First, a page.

Health Insurance Industry attacks Baucus bill

I somehow wish they had gone after the House bills which are much more radical and dangerous to liberty.

But I think they figured the Baucus bill had a chance to become a template for the entire reform measure so they probably picked the right target.

A group called America's Health Insurance Plans issued a report that skewers the Baucus bill and exposes it as a cost raiser, not a cost saver for insurance.

Robert Pear in the New York Times:

"The overall impact will be to increase the cost of private insurance coverage for individuals, families and businesses above what these costs would be in the absence of reform," said Karen M. Ignagni, president of the trade association.

Democratic aides on the Finance Committee disputed the conclusion. They said the bill would provide tax credits to millions of people to help them afford coverage. Moreover, they said, people could keep the coverage they now have if they wanted. In addition, they said, some provisions of the bill would reduce the administrative costs of insurance.

Ms. Ignagni cited a report done last week for her organization by PricewaterhouseCoopers, the accounting firm.

The report says that the cost of the average family coverage, now $12,300, will rise to $18,400 in 2016 under current law and to $21,300 if the Senate bill is adopted. Likewise, it said, the cost of individual coverage, now $4,600, will average $6,900 in 2016 under current law and $7,900 under the bill.

The study provides ammunition to Republicans attacking the legislation and might intensify the concerns of some Democrats who worry that the bill does not provide enough help to low- and middle-income people to enable them to buy insurance.

We've seen similar numbers from the Heritage Foundation and others. And this is why the CBO estimate of this bill is so bogus.

As in every single state that has adopted a mandate for insurance and a tax credit to buy it, the subsidy has gone up uncontrollably as insurance has become more expensive. A subsidy to a family that would allow them to purchase a policy for $12,300 a year will nearly double in less than a decade.

The CBO assumes a far more modest increase in the subsidy. Hence, you may as well tack on $200 billion dollars more to the cost of the bill over a decade. And that's just for the subsidy. No telling if their "cost savings" will come close to what they are predicting, or revenue projections from taxes will hit the mark either. Just being off a few percentage points on both could significantly increase the cost to taxpayers.

It's all smoke and mirrors anyway. That's because no one has ever tried initiating such a gargantuan government program. Social Security and Medicare grew gradually over the decades. But this will be tossed into our laps in one, big chunk - with results to our economy that no one can predict.






I somehow wish they had gone after the House bills which are much more radical and dangerous to liberty.

But I think they figured the Baucus bill had a chance to become a template for the entire reform measure so they probably picked the right target.

A group called America's Health Insurance Plans issued a report that skewers the Baucus bill and exposes it as a cost raiser, not a cost saver for insurance.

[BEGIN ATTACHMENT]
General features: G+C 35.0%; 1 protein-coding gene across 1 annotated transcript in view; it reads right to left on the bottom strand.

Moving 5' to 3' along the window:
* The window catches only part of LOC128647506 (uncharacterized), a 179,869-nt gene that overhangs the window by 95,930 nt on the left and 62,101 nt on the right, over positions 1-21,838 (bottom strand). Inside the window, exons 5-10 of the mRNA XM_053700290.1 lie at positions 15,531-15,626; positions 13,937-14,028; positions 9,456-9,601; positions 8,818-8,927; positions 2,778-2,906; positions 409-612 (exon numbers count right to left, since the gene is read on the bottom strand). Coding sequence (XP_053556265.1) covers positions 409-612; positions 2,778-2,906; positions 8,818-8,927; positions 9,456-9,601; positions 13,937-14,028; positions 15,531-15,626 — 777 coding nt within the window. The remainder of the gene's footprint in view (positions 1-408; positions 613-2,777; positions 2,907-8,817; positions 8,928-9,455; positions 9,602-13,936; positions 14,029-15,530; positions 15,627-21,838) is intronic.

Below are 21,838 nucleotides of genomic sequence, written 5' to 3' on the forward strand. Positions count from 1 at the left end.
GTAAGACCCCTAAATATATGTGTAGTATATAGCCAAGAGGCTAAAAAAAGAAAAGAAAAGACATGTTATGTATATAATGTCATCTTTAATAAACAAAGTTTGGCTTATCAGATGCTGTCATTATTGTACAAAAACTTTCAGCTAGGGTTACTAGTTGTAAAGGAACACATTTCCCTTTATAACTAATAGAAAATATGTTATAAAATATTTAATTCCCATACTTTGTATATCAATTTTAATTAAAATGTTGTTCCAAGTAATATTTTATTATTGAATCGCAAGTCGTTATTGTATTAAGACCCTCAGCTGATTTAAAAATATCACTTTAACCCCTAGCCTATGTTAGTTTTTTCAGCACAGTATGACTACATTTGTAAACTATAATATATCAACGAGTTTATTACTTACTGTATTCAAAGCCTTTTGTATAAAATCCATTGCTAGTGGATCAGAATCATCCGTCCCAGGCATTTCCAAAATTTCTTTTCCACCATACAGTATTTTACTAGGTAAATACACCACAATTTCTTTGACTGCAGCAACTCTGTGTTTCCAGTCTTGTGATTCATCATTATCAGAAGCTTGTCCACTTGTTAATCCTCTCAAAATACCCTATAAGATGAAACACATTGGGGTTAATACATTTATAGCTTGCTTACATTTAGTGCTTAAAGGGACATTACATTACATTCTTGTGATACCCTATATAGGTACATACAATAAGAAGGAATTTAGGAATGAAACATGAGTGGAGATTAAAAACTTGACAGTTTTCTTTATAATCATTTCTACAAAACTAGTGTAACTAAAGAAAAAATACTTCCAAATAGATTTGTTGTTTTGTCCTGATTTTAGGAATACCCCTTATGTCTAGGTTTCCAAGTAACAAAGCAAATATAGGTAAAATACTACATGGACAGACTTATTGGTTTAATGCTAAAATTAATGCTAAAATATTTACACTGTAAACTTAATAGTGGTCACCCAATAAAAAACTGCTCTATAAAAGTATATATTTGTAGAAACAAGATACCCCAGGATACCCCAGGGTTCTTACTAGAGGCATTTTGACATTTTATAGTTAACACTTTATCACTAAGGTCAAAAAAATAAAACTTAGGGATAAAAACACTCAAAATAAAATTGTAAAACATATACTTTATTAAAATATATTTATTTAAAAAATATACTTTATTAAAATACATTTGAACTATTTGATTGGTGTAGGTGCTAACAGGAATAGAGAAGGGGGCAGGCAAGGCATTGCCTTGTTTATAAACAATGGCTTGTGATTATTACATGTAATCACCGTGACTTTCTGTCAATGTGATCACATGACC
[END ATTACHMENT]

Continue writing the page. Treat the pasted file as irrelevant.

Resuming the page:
Robert Pear in the New York Times:

"The overall impact will be to increase the cost of private insurance coverage for individuals, families and businesses above what these costs would be in the absence of reform," said Karen M. Ignagni, president of the trade association.

Democratic aides on the Finance Committee disputed the conclusion. They said the bill would provide tax credits to millions of people to help them afford coverage. Moreover, they said, people could keep the coverage they now have if they wanted. In addition, they said, some provisions of the bill would reduce the administrative costs of insurance.

Ms. Ignagni cited a report done last week for her organization by PricewaterhouseCoopers, the accounting firm.

The report says that the cost of the average family coverage, now $12,300, will rise to $18,400 in 2016 under current law and to $21,300 if the Senate bill is adopted. Likewise, it said, the cost of individual coverage, now $4,600, will average $6,900 in 2016 under current law and $7,900 under the bill.

The study provides ammunition to Republicans attacking the legislation and might intensify the concerns of some Democrats who worry that the bill does not provide enough help to low- and middle-income people to enable them to buy insurance.

We've seen similar numbers from the Heritage Foundation and others. And this is why the CBO estimate of this bill is so bogus.

As in every single state that has adopted a mandate for insurance and a tax credit to buy it, the subsidy has gone up uncontrollably as insurance has become more expensive. A subsidy to a family that would allow them to purchase a policy for $12,300 a year will nearly double in less than a decade.

The CBO assumes a far more modest increase in the subsidy. Hence, you may as well tack on $200 billion dollars more to the cost of the bill over a decade. And that's just for the subsidy. No telling if their "cost savings" will come close to what they are predicting, or revenue projections from taxes will hit the mark either. Just being off a few percentage points on both could significantly increase the cost to taxpayers.

It's all smoke and mirrors anyway. That's because no one has ever tried initiating such a gargantuan government program. Social Security and Medicare grew gradually over the decades. But this will be tossed into our laps in one, big chunk - with results to our economy that no one can predict.